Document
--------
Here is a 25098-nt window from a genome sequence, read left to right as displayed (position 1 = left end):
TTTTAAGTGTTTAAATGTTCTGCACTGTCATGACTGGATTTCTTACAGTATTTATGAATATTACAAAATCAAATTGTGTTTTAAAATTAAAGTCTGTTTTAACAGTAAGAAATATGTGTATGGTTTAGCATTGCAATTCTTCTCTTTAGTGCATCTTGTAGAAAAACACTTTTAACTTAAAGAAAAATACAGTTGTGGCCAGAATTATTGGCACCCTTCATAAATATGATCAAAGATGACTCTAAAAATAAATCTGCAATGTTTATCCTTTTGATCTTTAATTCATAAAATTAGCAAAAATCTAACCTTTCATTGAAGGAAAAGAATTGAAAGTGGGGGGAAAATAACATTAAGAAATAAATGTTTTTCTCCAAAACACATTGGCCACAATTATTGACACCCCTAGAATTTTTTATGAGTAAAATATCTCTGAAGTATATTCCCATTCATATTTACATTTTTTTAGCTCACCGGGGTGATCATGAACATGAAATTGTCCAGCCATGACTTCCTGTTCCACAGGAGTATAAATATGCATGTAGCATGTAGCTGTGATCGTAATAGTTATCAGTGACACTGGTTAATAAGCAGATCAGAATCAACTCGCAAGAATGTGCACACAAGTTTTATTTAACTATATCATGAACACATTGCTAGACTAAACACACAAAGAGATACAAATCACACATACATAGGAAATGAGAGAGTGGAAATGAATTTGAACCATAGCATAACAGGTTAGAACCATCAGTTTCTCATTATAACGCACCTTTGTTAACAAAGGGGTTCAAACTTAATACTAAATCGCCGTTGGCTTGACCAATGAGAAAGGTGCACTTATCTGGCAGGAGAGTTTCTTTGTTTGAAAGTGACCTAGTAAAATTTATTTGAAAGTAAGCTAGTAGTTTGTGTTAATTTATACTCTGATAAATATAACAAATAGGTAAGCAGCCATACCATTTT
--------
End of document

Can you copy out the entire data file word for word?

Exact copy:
Here is a 25098-nt window from a genome sequence, read left to right as displayed (position 1 = left end):
TTTTAAGTGTTTAAATGTTCTGCACTGTCATGACTGGATTTCTTACAGTATTTATGAATATTACAAAATCAAATTGTGTTTTAAAATTAAAGTCTGTTTTAACAGTAAGAAATATGTGTATGGTTTAGCATTGCAATTCTTCTCTTTAGTGCATCTTGTAGAAAAACACTTTTAACTTAAAGAAAAATACAGTTGTGGCCAGAATTATTGGCACCCTTCATAAATATGATCAAAGATGACTCTAAAAATAAATCTGCAATGTTTATCCTTTTGATCTTTAATTCATAAAATTAGCAAAAATCTAACCTTTCATTGAAGGAAAAGAATTGAAAGTGGGGGGAAAATAACATTAAGAAATAAATGTTTTTCTCCAAAACACATTGGCCACAATTATTGACACCCCTAGAATTTTTTATGAGTAAAATATCTCTGAAGTATATTCCCATTCATATTTACATTTTTTTAGCTCACCGGGGTGATCATGAACATGAAATTGTCCAGCCATGACTTCCTGTTCCACAGGAGTATAAATATGCATGTAGCATGTAGCTGTGATCGTAATAGTTATCAGTGACACTGGTTAATAAGCAGATCAGAATCAACTCGCAAGAATGTGCACACAAGTTTTATTTAACTATATCATGAACACATTGCTAGACTAAACACACAAAGAGATACAAATCACACATACATAGGAAATGAGAGAGTGGAAATGAATTTGAACCATAGCATAACAGGTTAGAACCATCAGTTTCTCATTATAACGCACCTTTGTTAACAAAGGGGTTCAAACTTAATACTAAATCGCCGTTGGCTTGACCAATGAGAAAGGTGCACTTATCTGGCAGGAGAGTTTCTTTGTTTGAAAGTGACCTAGTAAAATTTATTTGAAAGTAAGCTAGTAGTTTGTGTTAATTTATACTCTGATAAATATAACAAATAGGTAAGCAGCCATACCATTTT